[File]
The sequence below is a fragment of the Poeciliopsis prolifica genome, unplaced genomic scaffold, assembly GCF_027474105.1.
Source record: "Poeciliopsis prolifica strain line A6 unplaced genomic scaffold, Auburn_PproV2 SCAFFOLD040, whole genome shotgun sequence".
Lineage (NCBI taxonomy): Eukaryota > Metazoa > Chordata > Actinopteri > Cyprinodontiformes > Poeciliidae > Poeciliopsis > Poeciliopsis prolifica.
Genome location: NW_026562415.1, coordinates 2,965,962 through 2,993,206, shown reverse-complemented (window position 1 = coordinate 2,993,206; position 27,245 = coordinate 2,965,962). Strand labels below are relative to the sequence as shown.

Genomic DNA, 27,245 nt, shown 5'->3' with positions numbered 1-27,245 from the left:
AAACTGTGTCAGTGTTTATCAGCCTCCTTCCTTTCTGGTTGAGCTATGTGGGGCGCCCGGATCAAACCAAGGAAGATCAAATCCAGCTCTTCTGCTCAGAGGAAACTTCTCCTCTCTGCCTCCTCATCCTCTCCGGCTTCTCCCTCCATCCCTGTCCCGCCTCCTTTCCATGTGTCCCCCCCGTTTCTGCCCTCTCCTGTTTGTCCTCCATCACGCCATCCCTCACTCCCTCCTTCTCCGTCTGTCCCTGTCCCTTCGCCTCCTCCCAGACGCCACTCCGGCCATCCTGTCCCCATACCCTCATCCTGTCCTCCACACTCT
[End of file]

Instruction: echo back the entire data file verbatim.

The sequence below is a fragment of the Poeciliopsis prolifica genome, unplaced genomic scaffold, assembly GCF_027474105.1.
Source record: "Poeciliopsis prolifica strain line A6 unplaced genomic scaffold, Auburn_PproV2 SCAFFOLD040, whole genome shotgun sequence".
Lineage (NCBI taxonomy): Eukaryota > Metazoa > Chordata > Actinopteri > Cyprinodontiformes > Poeciliidae > Poeciliopsis > Poeciliopsis prolifica.
Genome location: NW_026562415.1, coordinates 2,965,962 through 2,993,206, shown reverse-complemented (window position 1 = coordinate 2,993,206; position 27,245 = coordinate 2,965,962). Strand labels below are relative to the sequence as shown.

Genomic DNA, 27,245 nt, shown 5'->3' with positions numbered 1-27,245 from the left:
AAACTGTGTCAGTGTTTATCAGCCTCCTTCCTTTCTGGTTGAGCTATGTGGGGCGCCCGGATCAAACCAAGGAAGATCAAATCCAGCTCTTCTGCTCAGAGGAAACTTCTCCTCTCTGCCTCCTCATCCTCTCCGGCTTCTCCCTCCATCCCTGTCCCGCCTCCTTTCCATGTGTCCCCCCCGTTTCTGCCCTCTCCTGTTTGTCCTCCATCACGCCATCCCTCACTCCCTCCTTCTCCGTCTGTCCCTGTCCCTTCGCCTCCTCCCAGACGCCACTCCGGCCATCCTGTCCCCATACCCTCATCCTGTCCTCCACACTCT